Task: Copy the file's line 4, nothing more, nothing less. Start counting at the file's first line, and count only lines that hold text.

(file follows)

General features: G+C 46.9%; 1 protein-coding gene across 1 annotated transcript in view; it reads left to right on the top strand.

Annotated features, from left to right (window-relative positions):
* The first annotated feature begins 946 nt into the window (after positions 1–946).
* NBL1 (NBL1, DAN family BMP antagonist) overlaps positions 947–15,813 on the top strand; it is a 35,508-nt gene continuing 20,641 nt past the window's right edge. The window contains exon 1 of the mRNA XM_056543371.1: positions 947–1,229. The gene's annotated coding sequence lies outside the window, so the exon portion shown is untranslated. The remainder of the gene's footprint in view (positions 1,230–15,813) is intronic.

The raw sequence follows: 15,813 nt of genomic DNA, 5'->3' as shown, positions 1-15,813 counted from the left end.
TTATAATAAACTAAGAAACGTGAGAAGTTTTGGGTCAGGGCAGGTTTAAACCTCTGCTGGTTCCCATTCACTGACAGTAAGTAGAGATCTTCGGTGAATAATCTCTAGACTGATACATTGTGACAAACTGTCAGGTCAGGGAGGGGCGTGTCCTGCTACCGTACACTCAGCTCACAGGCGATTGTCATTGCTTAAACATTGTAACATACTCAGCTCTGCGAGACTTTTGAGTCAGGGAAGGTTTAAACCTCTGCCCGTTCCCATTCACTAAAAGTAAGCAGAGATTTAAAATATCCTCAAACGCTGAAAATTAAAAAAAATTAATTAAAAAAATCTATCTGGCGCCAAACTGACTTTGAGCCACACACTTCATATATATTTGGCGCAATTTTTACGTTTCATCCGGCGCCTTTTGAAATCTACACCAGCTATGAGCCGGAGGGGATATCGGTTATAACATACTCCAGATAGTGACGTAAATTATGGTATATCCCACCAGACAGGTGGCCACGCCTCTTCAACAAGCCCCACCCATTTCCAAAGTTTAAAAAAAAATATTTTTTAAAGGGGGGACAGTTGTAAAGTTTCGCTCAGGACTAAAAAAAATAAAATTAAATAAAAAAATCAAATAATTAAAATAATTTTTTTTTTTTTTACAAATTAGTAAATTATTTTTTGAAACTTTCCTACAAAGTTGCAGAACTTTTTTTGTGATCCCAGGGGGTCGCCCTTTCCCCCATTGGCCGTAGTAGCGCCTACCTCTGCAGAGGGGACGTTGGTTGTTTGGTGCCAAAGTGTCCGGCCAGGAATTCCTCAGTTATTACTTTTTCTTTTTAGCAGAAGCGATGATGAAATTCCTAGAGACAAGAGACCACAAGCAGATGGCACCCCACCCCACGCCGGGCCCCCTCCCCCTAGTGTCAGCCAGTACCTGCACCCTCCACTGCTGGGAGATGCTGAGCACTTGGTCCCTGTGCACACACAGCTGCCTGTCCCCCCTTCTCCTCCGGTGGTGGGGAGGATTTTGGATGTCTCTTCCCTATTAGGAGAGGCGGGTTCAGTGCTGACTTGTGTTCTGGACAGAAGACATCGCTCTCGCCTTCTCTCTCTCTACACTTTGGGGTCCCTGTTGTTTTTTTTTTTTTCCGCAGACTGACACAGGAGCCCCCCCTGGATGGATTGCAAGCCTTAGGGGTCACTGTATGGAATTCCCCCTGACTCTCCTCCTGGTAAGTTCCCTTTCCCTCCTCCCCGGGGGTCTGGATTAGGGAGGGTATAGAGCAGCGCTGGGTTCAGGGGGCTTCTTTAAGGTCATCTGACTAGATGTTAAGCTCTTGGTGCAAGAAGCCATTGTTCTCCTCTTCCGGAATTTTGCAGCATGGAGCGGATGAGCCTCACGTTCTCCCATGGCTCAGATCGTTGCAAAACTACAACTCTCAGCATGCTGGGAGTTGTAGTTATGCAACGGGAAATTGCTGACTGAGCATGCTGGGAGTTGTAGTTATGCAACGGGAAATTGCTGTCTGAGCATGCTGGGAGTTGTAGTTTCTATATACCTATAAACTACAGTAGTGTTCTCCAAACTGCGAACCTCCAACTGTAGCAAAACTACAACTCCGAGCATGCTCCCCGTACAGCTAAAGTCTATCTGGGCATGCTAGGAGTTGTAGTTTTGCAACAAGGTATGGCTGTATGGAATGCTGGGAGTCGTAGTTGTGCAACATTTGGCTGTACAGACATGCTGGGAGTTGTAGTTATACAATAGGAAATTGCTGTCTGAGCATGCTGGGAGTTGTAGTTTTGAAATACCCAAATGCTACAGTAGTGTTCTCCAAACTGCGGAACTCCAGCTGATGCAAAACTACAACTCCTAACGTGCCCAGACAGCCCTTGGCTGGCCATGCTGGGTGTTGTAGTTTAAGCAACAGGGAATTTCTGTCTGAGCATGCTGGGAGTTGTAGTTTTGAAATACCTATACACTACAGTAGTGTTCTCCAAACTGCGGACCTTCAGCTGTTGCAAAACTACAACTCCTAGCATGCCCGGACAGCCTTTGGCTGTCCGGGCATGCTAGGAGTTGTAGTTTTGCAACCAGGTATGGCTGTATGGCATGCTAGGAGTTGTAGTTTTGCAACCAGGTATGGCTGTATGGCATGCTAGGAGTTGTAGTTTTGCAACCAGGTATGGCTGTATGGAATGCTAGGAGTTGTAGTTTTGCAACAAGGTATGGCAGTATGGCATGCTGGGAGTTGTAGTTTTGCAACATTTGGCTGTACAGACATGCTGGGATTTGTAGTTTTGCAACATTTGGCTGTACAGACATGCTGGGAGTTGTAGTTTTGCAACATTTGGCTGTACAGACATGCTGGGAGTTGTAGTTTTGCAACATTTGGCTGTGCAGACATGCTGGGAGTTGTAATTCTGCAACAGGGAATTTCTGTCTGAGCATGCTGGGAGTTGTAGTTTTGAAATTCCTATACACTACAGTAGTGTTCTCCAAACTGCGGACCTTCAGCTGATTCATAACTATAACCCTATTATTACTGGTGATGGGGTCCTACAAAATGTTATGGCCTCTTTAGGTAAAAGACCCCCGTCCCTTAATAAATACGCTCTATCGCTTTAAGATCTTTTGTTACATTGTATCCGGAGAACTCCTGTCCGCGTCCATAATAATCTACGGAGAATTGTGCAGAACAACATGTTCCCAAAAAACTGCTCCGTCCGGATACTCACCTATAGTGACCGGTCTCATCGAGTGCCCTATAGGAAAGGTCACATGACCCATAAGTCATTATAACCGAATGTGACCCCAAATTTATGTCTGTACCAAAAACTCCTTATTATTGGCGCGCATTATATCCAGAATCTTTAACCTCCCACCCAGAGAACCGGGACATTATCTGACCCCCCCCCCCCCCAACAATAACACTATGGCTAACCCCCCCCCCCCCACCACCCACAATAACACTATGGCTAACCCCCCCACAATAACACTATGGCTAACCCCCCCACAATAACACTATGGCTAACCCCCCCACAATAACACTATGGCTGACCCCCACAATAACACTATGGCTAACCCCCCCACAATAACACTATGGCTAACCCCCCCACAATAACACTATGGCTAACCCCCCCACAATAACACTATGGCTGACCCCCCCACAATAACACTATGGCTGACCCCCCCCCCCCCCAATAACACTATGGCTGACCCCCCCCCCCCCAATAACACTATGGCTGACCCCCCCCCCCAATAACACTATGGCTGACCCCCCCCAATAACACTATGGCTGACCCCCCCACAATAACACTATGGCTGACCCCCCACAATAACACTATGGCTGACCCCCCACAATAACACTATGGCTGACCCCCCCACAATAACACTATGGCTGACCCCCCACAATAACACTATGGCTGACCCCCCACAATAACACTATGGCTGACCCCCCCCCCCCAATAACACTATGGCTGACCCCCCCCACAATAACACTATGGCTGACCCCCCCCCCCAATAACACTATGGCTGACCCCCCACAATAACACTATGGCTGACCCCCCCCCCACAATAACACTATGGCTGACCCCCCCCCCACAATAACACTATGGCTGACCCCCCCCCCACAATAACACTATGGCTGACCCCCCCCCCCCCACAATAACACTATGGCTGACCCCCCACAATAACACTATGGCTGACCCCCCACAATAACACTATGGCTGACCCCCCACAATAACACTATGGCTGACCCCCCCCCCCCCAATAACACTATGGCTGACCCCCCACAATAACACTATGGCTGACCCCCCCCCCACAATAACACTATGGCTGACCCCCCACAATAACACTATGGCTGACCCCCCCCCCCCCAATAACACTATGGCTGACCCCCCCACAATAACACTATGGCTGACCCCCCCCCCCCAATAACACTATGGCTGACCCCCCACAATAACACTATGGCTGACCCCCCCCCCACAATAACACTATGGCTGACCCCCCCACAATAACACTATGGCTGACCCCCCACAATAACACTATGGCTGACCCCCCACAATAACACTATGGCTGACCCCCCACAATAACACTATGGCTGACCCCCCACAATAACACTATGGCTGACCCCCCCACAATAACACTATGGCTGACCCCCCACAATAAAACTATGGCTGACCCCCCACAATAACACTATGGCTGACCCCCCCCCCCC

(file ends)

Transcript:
* NBL1 (NBL1, DAN family BMP antagonist) overlaps positions 947–15,813 on the top strand; it is a 35,508-nt gene continuing 20,641 nt past the window's right edge. The window contains exon 1 of the mRNA XM_056543371.1: positions 947–1,229. The gene's annotated coding sequence lies outside the window, so the exon portion shown is untranslated. The remainder of the gene's footprint in view (positions 1,230–15,813) is intronic.